Figure 1: Fast track protocol. View Figure 1
Table 1: Grading score. View Table 1
78/19.100 (0.4%) of the patients with wounds did not show a sufficient healing rate after 4-6 weeks. Time to referral to a wound physician (the triage moment) was 5 weeks versus 19 weeks in 2014 (p < 0.001). Unnecessary referrals to the hospital were reduced by 17.4%. (p = 0.007) .
Calculating the average of reduced hours of home care and the associated cost reduction:
- Based on the reimbursements of the Dutch Exceptional Medical Expenses Act, approximately 70% of patients with a complex wound is nursed for 3.5 hours per week on average .
- The maximum amount per hour a home care organization can charge for reimbursement in 2020 is €74. The hourly wage of a specialized nurse in 2020 is €92.28 per hour . There are no data on which percentages of care is provided by regular and specialized nurses in the Netherlands. To avoid overestimation, the average home care nurse's rate is used.
Calculating the average of reduced use of dressing materials and the associated cost reduction
- In 2019 there were 339.900 patients in the Netherlands eligible for reimbursement of wound dressing materials. The total national cost of all dressing materials in 2019 was more than €92 million . There is no data on the average duration of wound healing in the Dutch population; therefore an average price per week cannot be calculated. However, if the average price per patient per week is nevertheless calculated, this results in an amount of €5.20 per week; (€ 92.000.000/339.900)/52 weeks.
Calculating the cost reduction by the decrease of unnecessary referrals to the hospital
In 2014 the time between onset of the wound and referral to the AWC was 135.7 days (R: 0-5479, SD: 331.9). After triage by the AWC wound physician of patients with stagnating wounds, healing occurred at a mean of 34.5 days (0-202, SD 42.4). With the implementation of the fast track protocol, a reduction of 101.2 days (14.5 weeks) in duration to triage was achieved. This would reduce the need for wound care of 50.75 hours per patient, resulting in a €3.734 cost reduction.
Using the difference of 101.2 days (14.5 weeks) in duration to triage and a mean weekly cost of €5.20, a cost reduction of €75.40 per patient could be achieved using the fast track protocol.
The incidence is 19 per 1000 patients in our region with wounds . According to our study 10.2% of the patients with wounds showed no wound healing within the first 6 weeks and underwent subsequent triage. 67.6% of patients did not need additional in hospital procedures and treatment. These wounds healed after an expert wound advice including how to treat stagnating factors and more extensive debridement by the WP. By using the AWC protocol, 1.3 out of every thousand inhabitants is prevented from being unnecessarily referred to the hospital (group 2a) . This results in a cost saving of €520 per 1.000 inhabitants. The cost per triage of wound physician was €200 per triage. 1.9 patients per 1.000 inhabitants needed a triage, which results in a cost of €380 per 1.000 inhabitants. This means a net cost saving of €140 per 1.000 inhabitants.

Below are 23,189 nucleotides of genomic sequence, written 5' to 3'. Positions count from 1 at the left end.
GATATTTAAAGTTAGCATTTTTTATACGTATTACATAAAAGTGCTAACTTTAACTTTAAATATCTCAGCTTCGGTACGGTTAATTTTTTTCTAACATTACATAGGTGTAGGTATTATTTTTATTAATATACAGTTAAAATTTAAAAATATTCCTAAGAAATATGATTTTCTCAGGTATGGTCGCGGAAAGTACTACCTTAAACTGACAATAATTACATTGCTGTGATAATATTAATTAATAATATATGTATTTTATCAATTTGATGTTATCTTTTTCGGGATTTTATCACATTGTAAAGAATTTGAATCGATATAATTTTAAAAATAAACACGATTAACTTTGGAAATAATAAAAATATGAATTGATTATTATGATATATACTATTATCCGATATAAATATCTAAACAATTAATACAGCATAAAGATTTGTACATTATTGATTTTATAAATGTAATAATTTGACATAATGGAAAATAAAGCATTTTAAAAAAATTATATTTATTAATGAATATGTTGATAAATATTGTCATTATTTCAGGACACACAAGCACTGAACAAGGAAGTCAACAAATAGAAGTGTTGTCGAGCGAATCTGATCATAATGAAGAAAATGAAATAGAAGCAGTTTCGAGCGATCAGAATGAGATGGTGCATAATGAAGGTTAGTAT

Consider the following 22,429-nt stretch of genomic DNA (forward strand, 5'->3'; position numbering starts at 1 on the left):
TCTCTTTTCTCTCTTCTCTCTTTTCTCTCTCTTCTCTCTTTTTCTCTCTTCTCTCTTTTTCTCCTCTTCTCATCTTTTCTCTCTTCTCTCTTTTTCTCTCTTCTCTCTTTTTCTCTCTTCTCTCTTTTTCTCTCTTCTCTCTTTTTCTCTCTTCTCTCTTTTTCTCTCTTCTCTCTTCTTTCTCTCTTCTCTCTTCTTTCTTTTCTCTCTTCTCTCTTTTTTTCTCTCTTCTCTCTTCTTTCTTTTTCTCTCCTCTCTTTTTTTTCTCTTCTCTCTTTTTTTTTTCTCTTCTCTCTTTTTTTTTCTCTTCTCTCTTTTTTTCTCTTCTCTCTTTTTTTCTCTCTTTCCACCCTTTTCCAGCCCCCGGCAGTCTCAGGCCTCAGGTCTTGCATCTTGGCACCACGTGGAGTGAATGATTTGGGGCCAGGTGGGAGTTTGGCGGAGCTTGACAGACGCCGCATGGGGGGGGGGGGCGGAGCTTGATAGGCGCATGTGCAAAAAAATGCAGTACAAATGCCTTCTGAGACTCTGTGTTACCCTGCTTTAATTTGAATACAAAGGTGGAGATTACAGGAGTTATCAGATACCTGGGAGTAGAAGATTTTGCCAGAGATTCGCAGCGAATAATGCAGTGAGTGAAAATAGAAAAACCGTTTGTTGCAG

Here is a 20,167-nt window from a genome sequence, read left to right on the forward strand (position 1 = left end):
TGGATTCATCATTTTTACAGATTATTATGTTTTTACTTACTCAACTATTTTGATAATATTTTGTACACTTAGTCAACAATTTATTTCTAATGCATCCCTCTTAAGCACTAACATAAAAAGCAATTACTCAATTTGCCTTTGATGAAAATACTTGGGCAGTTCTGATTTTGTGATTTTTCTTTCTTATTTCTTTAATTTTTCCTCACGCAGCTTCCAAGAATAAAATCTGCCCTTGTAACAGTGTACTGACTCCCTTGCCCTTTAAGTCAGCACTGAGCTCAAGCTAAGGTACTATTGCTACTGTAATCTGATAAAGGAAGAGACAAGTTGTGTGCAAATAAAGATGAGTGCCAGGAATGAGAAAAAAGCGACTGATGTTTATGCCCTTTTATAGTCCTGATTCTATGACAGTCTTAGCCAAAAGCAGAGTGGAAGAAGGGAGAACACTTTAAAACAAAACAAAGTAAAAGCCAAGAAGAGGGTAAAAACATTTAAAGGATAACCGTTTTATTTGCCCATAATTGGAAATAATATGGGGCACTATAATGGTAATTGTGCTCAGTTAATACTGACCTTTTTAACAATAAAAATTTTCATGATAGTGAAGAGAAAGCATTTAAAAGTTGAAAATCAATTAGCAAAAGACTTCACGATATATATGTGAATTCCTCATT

If we extrapolate this data over the Dutch population, we get the following results, using the real incidence of the chronic wounds of 2 per 1.000 inhabitants  and the current population numbers in the Netherlands of 17.4 million ; Our conservative estimate is that approximately €135.000.000 can be saved in annual healthcare costs in the Netherlands (Table 2).
Table 2: Benefits using the fast tract protocol. View Table 2
The results of this analysis are captivating. By applying a triage system for wound care, we calculated that approximately €135.000.000 Euros could be saved in annual healthcare costs in the Netherlands. In this analysis, 2014 regional data were used as the control group. In the AWC region, the mean time to triage in 2014 was 19 weeks. Using the national average of the time to triage (30 weeks) the savings will increase by a factor of 1.57 . The hourly wage of a specialized nurse in 2020 is €92.28 per hour. In our calculations the hourly wage of a home care nurse of €73.58 per hour is used. In recent years, the trend has been that more and more specialized nurses are used for wound care in a homecare-setting. The savings will increase by a factor of 1.25 if the reimbursement fee of the specialized nurse is used. The calculated average dressing costs per week is divided by 52 weeks. The data on the average wound healing time differs. Brekelmans data shows that groups one, two and three showed an average healing time of 15 days, 40 days and 115 days respectively . Time to wound closure in patients with underlying pathology is not included in this study. Depending on the etiology, wound healing in patients with underlying pathology can take up 6 months or longer . Above data suggests that the average healing time average is much shorter than 52 weeks. Calculating the average of reduced use of dressing material, using an average healing time of 26 weeks, results in an increase of savings by a factor 2. The calculations mentioned above indicate savings that could amount up to €294 million in the Netherlands (Table 3). Figure 2 shows schematic the outcomes using different protocols in the Netherlands.